Life seems to have been too busy of late to do much in the way of web-posts, but I did want to put up a few images from some recent workshops and note progress being made in the urban cloth terroir project and other projects too.
Tracy Williams and I have held a few workshops for spinning and fibre processing around town- mostly with women in the downtown eastside where I live.
Linen is such a long fibre, and it is very hard to teach someone who has never spun before with linen- but I found that carding the tow (the short, waste fibres from processing the line linen) and using that allows new spinners to understand drafting techniques and we have made some nice, if chunky, linen yarn.
All of our fibres are dyed shades of yellow ( for bees) using plants that have come from the area that are pollinator friendly- end of season greenwaste or foraged things like tansy. Our dye plants include tansy greens and flowers, dahlias, marigolds, Oregon grape bark, and dandelions.
here are the results….the wax is from the hive at Hastings Urban Farm, and next step is to wax the line in preparation for crocheting our pollinator corridor markers. The honey, also from the hive, was a gift from Sarah Common, our partner at Hives for Humanity.. and I am happily taking that to share this afternoon at our spinning and waxing workshop.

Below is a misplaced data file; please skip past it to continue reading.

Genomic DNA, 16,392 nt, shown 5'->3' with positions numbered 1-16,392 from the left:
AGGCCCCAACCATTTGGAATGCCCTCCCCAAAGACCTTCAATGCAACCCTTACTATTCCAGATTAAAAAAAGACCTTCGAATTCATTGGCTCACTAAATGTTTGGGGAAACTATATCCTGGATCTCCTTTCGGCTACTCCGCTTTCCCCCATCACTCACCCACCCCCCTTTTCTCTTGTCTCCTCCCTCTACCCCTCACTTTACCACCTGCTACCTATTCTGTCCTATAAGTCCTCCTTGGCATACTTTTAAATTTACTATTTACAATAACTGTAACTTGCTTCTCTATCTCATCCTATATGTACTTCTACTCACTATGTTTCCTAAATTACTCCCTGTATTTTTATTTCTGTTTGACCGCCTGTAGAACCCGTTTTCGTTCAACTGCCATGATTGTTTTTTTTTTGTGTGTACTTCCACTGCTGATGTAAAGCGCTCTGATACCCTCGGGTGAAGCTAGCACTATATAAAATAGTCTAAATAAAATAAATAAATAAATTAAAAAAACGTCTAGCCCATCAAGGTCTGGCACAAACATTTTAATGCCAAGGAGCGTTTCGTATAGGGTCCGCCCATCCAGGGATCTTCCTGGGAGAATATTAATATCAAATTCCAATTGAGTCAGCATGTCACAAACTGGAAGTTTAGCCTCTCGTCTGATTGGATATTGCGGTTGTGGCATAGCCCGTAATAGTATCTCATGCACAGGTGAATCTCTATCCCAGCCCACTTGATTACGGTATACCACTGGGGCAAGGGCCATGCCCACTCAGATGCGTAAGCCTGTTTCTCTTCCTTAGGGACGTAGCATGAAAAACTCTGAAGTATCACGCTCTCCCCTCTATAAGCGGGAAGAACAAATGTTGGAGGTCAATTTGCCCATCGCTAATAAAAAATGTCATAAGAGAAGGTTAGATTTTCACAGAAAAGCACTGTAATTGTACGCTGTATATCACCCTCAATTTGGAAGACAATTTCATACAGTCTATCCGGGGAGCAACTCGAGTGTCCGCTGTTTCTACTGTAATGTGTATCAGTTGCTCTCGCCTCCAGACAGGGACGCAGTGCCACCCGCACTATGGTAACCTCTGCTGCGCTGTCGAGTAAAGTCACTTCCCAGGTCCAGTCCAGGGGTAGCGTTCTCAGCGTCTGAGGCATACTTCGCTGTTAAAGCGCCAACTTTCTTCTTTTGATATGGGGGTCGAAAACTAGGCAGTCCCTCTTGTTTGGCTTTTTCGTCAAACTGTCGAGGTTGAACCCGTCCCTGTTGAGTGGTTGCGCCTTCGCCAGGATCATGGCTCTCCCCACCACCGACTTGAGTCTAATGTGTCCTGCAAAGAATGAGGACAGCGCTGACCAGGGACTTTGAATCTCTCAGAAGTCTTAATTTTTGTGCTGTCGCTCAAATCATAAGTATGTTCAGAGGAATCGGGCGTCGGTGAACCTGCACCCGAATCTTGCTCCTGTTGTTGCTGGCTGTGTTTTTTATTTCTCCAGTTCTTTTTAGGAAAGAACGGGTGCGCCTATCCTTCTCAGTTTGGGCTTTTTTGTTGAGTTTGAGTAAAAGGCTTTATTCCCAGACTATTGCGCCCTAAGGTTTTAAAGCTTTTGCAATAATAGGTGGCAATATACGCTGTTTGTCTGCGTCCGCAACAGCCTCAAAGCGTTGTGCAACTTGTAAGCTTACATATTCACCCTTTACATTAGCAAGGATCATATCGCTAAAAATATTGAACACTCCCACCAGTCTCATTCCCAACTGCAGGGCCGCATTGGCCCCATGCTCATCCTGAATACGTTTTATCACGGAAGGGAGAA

In other fibre related projects, I am playing with dying line linen before spinning it- I think the act of scouring helps in the final processing, so my steps currently look something like this:
break, light scutch, dye ( scour, tannin, mordant, chalk, dye bath) then finish scutching, hackling and finally spin!
I have a lot less waste tow this way, and the colours are lovely variegate from being twisted in skiens in the dye bath process…
In my related circle other things continue too:
Martin Borden, a friend and colleague who does all of our documenting has been working a lot at carving with found wood these days, as well of course as knitting and making equipment for fibre processing for us- so lucky to have someone with Martin’s skill in our community! The Urban Weaver studio has just officially shut down after a 3.5 year residency in Maclean Park- but as it turns out, my partner David is moving the horn shop from its current location into Maclean Studio- So Martin’s wood carving will now happen at our old weaving/knitting/spinning haunt… I think some fibre activities shall still be in works… We are just getting our new projects for the spring launched at Trillium North Park and I can’t wait to have that as our new outdoor studio lab!
More soon, I promise.